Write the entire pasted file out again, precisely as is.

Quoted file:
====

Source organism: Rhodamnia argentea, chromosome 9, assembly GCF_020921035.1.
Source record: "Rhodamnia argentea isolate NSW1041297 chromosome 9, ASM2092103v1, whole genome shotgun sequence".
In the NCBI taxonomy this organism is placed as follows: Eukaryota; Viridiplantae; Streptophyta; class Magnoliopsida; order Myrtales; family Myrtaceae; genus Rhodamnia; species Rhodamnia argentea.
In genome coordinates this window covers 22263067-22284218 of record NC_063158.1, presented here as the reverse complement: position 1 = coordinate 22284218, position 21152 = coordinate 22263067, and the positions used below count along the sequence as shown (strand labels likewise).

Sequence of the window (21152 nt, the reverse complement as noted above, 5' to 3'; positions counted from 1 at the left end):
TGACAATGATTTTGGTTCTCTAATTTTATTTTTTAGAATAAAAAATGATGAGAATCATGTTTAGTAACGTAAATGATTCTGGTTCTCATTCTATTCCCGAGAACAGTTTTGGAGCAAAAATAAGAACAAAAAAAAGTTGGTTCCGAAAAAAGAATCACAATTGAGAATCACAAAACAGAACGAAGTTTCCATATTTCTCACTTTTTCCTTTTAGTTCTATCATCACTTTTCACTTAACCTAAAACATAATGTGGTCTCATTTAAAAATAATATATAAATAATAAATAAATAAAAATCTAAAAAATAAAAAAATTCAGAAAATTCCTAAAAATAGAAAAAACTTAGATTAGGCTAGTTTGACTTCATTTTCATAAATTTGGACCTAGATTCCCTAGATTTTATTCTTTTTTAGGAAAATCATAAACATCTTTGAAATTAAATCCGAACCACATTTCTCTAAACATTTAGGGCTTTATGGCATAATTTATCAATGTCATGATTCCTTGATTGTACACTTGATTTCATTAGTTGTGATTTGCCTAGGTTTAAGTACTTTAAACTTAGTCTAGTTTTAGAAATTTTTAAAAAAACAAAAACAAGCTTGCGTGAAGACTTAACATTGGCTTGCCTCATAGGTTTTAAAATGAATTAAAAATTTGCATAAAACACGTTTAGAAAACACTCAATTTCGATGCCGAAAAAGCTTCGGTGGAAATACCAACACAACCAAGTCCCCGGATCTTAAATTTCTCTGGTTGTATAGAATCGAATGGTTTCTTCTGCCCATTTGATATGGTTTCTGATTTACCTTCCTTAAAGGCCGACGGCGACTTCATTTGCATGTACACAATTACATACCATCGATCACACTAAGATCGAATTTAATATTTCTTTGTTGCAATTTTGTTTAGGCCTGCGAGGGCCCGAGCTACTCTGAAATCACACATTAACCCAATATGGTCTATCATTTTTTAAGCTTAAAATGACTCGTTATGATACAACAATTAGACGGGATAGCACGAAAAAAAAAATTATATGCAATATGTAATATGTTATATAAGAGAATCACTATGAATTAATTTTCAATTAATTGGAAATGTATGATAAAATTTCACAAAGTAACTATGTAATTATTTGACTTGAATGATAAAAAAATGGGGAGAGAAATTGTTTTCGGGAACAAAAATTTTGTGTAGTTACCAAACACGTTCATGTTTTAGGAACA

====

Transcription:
Source organism: Rhodamnia argentea, chromosome 9, assembly GCF_020921035.1.
Source record: "Rhodamnia argentea isolate NSW1041297 chromosome 9, ASM2092103v1, whole genome shotgun sequence".
In the NCBI taxonomy this organism is placed as follows: Eukaryota; Viridiplantae; Streptophyta; class Magnoliopsida; order Myrtales; family Myrtaceae; genus Rhodamnia; species Rhodamnia argentea.
In genome coordinates this window covers 22263067-22284218 of record NC_063158.1, presented here as the reverse complement: position 1 = coordinate 22284218, position 21152 = coordinate 22263067, and the positions used below count along the sequence as shown (strand labels likewise).

Sequence of the window (21152 nt, the reverse complement as noted above, 5' to 3'; positions counted from 1 at the left end):
TGACAATGATTTTGGTTCTCTAATTTTATTTTTTAGAATAAAAAATGATGAGAATCATGTTTAGTAACGTAAATGATTCTGGTTCTCATTCTATTCCCGAGAACAGTTTTGGAGCAAAAATAAGAACAAAAAAAAGTTGGTTCCGAAAAAAGAATCACAATTGAGAATCACAAAACAGAACGAAGTTTCCATATTTCTCACTTTTTCCTTTTAGTTCTATCATCACTTTTCACTTAACCTAAAACATAATGTGGTCTCATTTAAAAATAATATATAAATAATAAATAAATAAAAATCTAAAAAATAAAAAAATTCAGAAAATTCCTAAAAATAGAAAAAACTTAGATTAGGCTAGTTTGACTTCATTTTCATAAATTTGGACCTAGATTCCCTAGATTTTATTCTTTTTTAGGAAAATCATAAACATCTTTGAAATTAAATCCGAACCACATTTCTCTAAACATTTAGGGCTTTATGGCATAATTTATCAATGTCATGATTCCTTGATTGTACACTTGATTTCATTAGTTGTGATTTGCCTAGGTTTAAGTACTTTAAACTTAGTCTAGTTTTAGAAATTTTTAAAAAAACAAAAACAAGCTTGCGTGAAGACTTAACATTGGCTTGCCTCATAGGTTTTAAAATGAATTAAAAATTTGCATAAAACACGTTTAGAAAACACTCAATTTCGATGCCGAAAAAGCTTCGGTGGAAATACCAACACAACCAAGTCCCCGGATCTTAAATTTCTCTGGTTGTATAGAATCGAATGGTTTCTTCTGCCCATTTGATATGGTTTCTGATTTACCTTCCTTAAAGGCCGACGGCGACTTCATTTGCATGTACACAATTACATACCATCGATCACACTAAGATCGAATTTAATATTTCTTTGTTGCAATTTTGTTTAGGCCTGCGAGGGCCCGAGCTACTCTGAAATCACACATTAACCCAATATGGTCTATCATTTTTTAAGCTTAAAATGACTCGTTATGATACAACAATTAGACGGGATAGCACGAAAAAAAAAATTATATGCAATATGTAATATGTTATATAAGAGAATCACTATGAATTAATTTTCAATTAATTGGAAATGTATGATAAAATTTCACAAAGTAACTATGTAATTATTTGACTTGAATGATAAAAAAATGGGGAGAGAAATTGTTTTCGGGAACAAAAATTTTGTGTAGTTACCAAACACGTTCATGTTTTAGGAACA